What I have said about collaborative curation of the TCP texts applies with minor changes to other archives. Neil Fraistat and Doug Reside in conversation coined the acronym CRIPT for “curated repository of important texts .” Not everything needs to be curated in same fashion, but high degrees of curation are appropriate for some texts, whether for their intrinsic qualities or evidentiary value.  Large consortial enterprises like the Hathi Trust or the DPL might be the proper institutional homes for special collections of this type. Somewhere in the middle distance I see the TCP collection as the foundation of a Book of English defined as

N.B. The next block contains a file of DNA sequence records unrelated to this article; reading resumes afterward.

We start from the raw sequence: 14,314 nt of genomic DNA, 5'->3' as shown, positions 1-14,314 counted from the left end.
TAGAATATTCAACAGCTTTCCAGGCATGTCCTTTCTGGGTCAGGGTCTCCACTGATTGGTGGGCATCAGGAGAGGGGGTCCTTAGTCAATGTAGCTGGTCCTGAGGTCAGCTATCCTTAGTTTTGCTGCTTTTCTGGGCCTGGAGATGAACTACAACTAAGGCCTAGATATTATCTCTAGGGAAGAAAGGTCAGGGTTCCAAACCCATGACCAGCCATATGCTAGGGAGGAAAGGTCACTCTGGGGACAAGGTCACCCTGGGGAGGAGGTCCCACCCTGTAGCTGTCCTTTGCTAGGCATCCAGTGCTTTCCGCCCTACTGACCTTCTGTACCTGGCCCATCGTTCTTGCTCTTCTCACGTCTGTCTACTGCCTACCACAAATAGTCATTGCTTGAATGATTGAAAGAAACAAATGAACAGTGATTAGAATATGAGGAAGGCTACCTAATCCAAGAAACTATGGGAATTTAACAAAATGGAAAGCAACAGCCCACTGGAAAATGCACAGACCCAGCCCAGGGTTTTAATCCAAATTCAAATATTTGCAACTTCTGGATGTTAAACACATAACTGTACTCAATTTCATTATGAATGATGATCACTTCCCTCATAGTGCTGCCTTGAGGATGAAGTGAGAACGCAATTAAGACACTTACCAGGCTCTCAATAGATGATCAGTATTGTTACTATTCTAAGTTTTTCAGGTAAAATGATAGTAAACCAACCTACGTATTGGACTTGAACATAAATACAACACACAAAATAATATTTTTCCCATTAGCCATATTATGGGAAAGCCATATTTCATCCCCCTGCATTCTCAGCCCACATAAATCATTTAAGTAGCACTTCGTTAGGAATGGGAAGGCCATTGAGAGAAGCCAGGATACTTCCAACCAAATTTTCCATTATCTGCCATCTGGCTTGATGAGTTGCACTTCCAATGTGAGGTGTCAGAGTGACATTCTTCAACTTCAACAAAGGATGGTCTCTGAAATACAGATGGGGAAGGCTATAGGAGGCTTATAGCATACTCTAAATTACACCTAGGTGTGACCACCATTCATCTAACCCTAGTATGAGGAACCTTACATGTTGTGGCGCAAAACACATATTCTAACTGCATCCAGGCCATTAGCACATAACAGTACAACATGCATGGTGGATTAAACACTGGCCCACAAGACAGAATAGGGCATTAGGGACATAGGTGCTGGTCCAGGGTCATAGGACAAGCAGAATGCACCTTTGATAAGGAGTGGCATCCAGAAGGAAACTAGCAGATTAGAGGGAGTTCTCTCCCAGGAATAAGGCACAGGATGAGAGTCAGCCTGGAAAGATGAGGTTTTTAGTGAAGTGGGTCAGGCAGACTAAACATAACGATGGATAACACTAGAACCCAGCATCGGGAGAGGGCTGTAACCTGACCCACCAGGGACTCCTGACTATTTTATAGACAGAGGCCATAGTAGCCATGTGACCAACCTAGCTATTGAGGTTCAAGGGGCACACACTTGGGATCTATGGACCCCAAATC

• a large, growing, collaboratively curated and public domain corpus
• of written English since its earliest modern form
• with full bibliographical detail
• and light but consistent structural and linguistic encoding

It will take a while to get there. It is a lot of work, and like woman’s work, it is  “never done.” But progress is possible.  Here is the challenge of the next decade(s)  for scholarly data communities and the libraries that support them: put digital surrogates of your primary sources into a shape that will

  1. rival the virtues of good diplomatic editions from an age of print
  2.  add features that will allow scholars to explore the full query potential of the digital surrogate.